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The Polk County Pulse is the area’s premiere and fastest growing news publication. The Polk County Pulse is FREE and published weekly on Wednesdays with a distribution of 8,000 and estimated readership of 10,000. All rights to contents are reserved by Pulse Multi-Media. currently has an on-line audience of 24,000 giving us a combined readership of 32,000. POLICY: The Publisher reserves the right to reject or cancel any advertisement at any time. All property rights, including any copyright interest, in any advertisement produced by Pulse Multi-Media and/or The Polk County Pulse using art work and/or typography furnished or arranged by Pulse Multi-Media and/ or The Polk County Pulse shall be the property of Pulse Multi-Media and/or The Polk County Pulse. No such advertisement or any part thereof may be reproduced without the prior written consent of Pulse Multi-Media & The Polk County Pulse. POLITICAL ADVERTISEMENTS: Advertisements of a political nature must be pre-paid and must also include the name of the entity paying for the advertisement. If an entity other than the candidate the advertisement is endorsing is paying for the ad, a statement must be signed by the candidate verifying the candidate has seen and approved the advertisement.


August 2, 2017

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Cannon Attends Marines’ Battles Won Academy M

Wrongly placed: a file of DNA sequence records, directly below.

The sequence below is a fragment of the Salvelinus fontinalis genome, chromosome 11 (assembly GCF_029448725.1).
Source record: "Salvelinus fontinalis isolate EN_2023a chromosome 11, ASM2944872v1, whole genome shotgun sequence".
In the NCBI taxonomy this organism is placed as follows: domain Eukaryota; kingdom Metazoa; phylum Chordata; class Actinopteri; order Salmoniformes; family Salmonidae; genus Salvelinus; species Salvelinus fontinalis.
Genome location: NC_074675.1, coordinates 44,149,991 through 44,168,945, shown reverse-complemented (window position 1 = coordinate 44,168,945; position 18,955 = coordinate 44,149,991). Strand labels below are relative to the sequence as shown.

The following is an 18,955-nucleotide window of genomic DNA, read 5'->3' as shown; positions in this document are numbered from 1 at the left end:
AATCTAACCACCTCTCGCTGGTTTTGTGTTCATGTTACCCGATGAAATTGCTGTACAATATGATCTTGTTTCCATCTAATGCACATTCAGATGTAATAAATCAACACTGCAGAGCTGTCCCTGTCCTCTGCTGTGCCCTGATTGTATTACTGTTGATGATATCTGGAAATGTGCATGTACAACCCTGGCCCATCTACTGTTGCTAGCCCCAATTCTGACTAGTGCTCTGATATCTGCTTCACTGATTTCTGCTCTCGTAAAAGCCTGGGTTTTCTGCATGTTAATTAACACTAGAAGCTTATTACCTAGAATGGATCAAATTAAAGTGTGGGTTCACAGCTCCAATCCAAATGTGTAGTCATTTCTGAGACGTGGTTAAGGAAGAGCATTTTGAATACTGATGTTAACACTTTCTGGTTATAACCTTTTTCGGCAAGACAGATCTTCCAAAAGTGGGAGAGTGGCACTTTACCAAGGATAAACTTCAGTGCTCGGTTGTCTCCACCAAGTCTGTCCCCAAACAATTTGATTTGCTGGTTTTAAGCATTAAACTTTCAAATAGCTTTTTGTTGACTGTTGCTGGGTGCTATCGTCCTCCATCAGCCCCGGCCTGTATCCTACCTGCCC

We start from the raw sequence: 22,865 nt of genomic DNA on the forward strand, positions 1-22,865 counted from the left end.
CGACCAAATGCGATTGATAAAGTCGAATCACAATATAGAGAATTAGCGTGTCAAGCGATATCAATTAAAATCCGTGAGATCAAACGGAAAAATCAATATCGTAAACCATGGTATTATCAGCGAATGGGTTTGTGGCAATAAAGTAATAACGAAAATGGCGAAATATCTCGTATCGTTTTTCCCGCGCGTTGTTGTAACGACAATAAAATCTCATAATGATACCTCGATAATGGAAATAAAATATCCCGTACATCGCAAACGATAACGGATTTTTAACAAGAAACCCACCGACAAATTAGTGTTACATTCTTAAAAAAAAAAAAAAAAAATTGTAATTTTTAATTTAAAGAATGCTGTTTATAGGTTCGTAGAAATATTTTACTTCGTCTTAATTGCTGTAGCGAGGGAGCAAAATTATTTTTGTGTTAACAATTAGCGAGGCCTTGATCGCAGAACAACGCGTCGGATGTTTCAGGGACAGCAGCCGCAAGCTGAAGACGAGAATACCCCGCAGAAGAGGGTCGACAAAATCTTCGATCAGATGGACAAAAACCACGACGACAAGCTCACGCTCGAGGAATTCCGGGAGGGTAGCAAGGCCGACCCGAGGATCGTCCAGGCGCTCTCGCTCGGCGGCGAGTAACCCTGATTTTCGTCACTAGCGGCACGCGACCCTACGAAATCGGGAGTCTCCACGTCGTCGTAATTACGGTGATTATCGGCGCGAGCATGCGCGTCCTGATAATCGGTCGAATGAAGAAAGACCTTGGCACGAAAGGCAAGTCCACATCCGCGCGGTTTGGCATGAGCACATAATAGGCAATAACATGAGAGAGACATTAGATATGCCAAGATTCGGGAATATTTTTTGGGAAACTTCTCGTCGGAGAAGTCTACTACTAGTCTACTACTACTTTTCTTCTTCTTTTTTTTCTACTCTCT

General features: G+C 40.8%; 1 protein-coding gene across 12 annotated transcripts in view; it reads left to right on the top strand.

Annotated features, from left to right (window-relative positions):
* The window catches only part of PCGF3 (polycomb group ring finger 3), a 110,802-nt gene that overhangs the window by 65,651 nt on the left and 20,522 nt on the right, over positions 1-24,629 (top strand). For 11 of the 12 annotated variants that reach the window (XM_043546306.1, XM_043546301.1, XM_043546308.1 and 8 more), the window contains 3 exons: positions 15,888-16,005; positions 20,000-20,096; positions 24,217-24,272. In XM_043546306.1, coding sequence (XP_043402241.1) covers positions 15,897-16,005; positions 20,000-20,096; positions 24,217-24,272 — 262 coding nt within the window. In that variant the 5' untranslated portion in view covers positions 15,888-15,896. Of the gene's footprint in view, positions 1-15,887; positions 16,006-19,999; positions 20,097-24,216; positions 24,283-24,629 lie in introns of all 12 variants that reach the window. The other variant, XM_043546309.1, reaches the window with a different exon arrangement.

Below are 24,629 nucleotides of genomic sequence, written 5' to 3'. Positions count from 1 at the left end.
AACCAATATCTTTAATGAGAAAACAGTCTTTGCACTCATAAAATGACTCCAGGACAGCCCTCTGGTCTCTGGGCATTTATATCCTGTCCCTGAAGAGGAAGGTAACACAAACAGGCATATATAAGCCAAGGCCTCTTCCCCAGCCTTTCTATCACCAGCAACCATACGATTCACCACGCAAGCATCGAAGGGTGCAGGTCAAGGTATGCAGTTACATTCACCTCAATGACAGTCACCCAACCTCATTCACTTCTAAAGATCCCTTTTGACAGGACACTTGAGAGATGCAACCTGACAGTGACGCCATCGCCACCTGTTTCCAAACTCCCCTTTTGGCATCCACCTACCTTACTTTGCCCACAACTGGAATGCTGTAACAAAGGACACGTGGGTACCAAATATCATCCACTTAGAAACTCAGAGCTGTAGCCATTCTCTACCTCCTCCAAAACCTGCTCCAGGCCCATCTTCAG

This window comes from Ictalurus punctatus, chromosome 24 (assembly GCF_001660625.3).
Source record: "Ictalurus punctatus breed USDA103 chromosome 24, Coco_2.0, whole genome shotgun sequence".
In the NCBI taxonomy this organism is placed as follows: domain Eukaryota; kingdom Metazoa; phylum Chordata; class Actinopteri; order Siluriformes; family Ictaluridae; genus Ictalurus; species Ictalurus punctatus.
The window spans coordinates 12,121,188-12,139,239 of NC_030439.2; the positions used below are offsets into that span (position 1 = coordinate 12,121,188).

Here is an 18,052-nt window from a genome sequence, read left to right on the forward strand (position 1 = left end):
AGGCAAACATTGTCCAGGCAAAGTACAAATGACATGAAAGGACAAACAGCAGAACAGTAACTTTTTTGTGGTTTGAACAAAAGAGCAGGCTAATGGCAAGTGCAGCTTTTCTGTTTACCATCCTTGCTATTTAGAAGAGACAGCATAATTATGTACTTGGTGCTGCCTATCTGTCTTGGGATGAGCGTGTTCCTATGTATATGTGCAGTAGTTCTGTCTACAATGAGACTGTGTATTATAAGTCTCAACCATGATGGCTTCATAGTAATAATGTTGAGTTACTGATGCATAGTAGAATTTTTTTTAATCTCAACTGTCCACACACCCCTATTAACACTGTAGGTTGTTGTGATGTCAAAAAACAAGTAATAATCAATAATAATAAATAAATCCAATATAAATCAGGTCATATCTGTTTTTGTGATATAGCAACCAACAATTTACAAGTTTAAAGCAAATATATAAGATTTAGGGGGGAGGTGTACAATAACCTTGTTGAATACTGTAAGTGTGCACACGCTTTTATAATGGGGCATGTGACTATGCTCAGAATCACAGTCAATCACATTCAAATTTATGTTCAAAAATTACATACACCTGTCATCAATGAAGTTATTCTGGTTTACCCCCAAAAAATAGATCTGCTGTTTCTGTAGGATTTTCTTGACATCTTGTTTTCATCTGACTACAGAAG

ena High School Senior, Carson Cannon, was among 97 high school students from across the nation welcomed by the Marine Corps Recruiting Command at the inaugural Battles Won Academy, in Washington D.C., July 14-16, 2017. Cannon was accompanied by his high school teacher, Julie Gordon, who he selected to be his mentor during the event. The academy is part of the Marine Corps’ Semper Fidelis All-American Program, which recognizes young men and women who excel in athletics, but have also shown themselves to be leaders in the classroom and in their hometowns. “You’re not just athletes and scholars with lots of extracurricular activities – you are exemplars of the communities from which you come from,â€? said Maj. Gen. Paul Kennedy, the commanding general of Marine Corps Recruiting Command, speaking to the All-Americans and their mentors during the opening ceremony of the Battles Won Academy. “We consider you the future leadership of America.â€? Gordon said, “This is quite an honor for Carson to be chosen, for me to be his mentor, and for Mena High School. MHS will receive a championship banner to commemorate his completion of this program, which will be displayed at the school.â€? Cannon was thankful for the experience and for Ms. Gordon to be there as well. “It was an honor to be nominated, and selected for the Battles Won Academy. It was such an amazing experience that I was able to share with Mrs. Gordon, who has been one of my mentors through school, FCA [Fellowship of Christian Athletes], and Student Council. I would like to thank the Marines and all of those who serve and have served, protecting our nation’s core values.â€? In order to be nominated as a Semper Fidelis All-American, athletes had to be at least a high school junior, have a 3.5 GPA or higher, actively serve their community, and participate in a varsity team sport. The All-Americans attending were divided into 16 teams and each was assigned a Marine mentor. The seminar included several speaking engagements by Baseball Hall of Famer, Cal Ripken, Jr.; world champion wrestler, Adeline Gray; NFL running back, Christian McCaffrey; and Marine Corps veteran and author, Rye Barcott. Also during his trip, Cannon traveled to the Marine Corps Base in Quantico, Virginia, had a ďŹ tness challenge at the ofďŹ cial Under Armour Headquarters, helped with a community service project in Baltimore, Maryland, and participated in a scavenger hunt on the National Mall. Throughout the course of the academy, the teams had breakout sessions with their Marine mentors, in which they discussed topics such as overcoming adversity and leading their peers. A highlight of the event came at the ďŹ nal banquet, which was hosted by ESPN personality Sage Steele and General Glenn Walters, the Assistant Commandant of the Marine Corps, presented leadership awards to two of the athletes in attendance, Juvia Davis and LaMarcus Strickland.